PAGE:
HIV and helminth co-infection: Is deworming necessary?

G. Borkow, Z. Bentwich

Research output: Contribution to journalReview articlepeer-review

67 Scopus citations


We have previously suggested that helminth infections play a major role in the pathogenesis of HIV-1 infection in Africa and other developing areas, due to their profound effects on the host immune system, which make those infected more susceptible to HIV-1 infection and less able to cope with it. Chronic immune activation with a dominant Th2 profile, and anergy, are the hallmarks of chronic helminth infection, and may therefore account for most of these effects. In the present review, we summarize the studies that have addressed these issues and argue that despite some conflicting results, the cumulative immunological and epidemiological evidence is in favour of deworming as a preventive and possible therapeutic measure vis-à-vis HIV-1 infection. We suggest that it should be at least tested on a wider and larger scale than has been done until now, because of its immense potential impact on the still raging AIDS epidemic in developing countries.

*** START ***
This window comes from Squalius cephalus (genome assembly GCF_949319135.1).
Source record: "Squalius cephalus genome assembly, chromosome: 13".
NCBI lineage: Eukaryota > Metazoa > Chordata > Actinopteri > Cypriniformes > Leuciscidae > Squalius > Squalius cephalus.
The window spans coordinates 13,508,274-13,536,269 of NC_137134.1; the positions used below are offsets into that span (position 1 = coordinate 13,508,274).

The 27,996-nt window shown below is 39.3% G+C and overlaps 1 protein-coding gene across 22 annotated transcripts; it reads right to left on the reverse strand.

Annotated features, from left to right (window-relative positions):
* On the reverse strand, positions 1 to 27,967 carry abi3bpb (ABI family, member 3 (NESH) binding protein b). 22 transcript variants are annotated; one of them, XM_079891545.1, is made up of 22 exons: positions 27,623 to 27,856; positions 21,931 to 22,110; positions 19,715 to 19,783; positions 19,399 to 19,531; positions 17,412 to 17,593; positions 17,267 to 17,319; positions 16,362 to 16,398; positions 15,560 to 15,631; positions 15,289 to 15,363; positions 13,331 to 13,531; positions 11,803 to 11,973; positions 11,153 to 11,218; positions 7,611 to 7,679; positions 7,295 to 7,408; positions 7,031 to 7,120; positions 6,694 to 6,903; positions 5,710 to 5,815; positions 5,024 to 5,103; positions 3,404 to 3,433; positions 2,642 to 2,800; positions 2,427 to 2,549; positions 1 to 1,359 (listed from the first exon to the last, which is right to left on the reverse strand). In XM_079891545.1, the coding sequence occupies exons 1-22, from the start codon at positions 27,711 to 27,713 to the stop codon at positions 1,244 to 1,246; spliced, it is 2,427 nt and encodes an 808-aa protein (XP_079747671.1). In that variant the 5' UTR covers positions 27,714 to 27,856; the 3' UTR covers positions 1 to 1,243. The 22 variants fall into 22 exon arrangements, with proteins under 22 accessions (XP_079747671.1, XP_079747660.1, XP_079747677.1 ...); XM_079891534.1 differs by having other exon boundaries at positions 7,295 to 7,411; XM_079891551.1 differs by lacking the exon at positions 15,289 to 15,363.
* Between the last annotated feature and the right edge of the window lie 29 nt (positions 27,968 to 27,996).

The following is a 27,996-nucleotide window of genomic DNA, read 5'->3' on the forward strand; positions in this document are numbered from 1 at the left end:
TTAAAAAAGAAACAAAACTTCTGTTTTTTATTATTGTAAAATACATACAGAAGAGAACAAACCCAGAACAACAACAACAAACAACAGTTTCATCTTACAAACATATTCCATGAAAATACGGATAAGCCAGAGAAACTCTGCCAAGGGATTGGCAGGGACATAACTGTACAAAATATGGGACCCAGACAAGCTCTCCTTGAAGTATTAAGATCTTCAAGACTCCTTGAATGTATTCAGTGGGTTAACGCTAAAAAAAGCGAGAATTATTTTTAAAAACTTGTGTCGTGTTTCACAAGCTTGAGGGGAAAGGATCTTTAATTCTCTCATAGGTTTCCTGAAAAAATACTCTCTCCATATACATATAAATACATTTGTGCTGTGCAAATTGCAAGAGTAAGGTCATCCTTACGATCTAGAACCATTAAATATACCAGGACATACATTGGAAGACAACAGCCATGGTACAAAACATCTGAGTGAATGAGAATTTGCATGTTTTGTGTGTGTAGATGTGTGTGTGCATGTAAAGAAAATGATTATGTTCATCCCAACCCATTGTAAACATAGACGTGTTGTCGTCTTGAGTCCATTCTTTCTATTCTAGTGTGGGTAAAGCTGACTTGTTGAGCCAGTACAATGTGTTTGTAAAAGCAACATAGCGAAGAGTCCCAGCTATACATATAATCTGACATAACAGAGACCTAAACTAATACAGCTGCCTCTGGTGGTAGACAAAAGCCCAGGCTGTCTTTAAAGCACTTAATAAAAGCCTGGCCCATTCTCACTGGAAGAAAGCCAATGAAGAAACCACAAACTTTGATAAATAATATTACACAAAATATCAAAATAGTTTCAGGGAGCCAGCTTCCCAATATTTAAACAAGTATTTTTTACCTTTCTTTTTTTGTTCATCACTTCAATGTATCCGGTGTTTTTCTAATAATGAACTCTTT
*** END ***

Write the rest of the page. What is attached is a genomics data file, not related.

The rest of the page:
Original languageEnglish
Pages (from-to)605-612
Number of pages8
JournalParasite Immunology
Issue number11
StatePublished - 1 Nov 2006


  • Deworming
  • HIV-1
  • Helminths
  • Vaccination

ASJC Scopus subject areas

  • Parasitology
  • Immunology


Dive into the research topics of 'HIV and helminth co-infection: Is deworming necessary?'. Together they form a unique fingerprint.

Cite this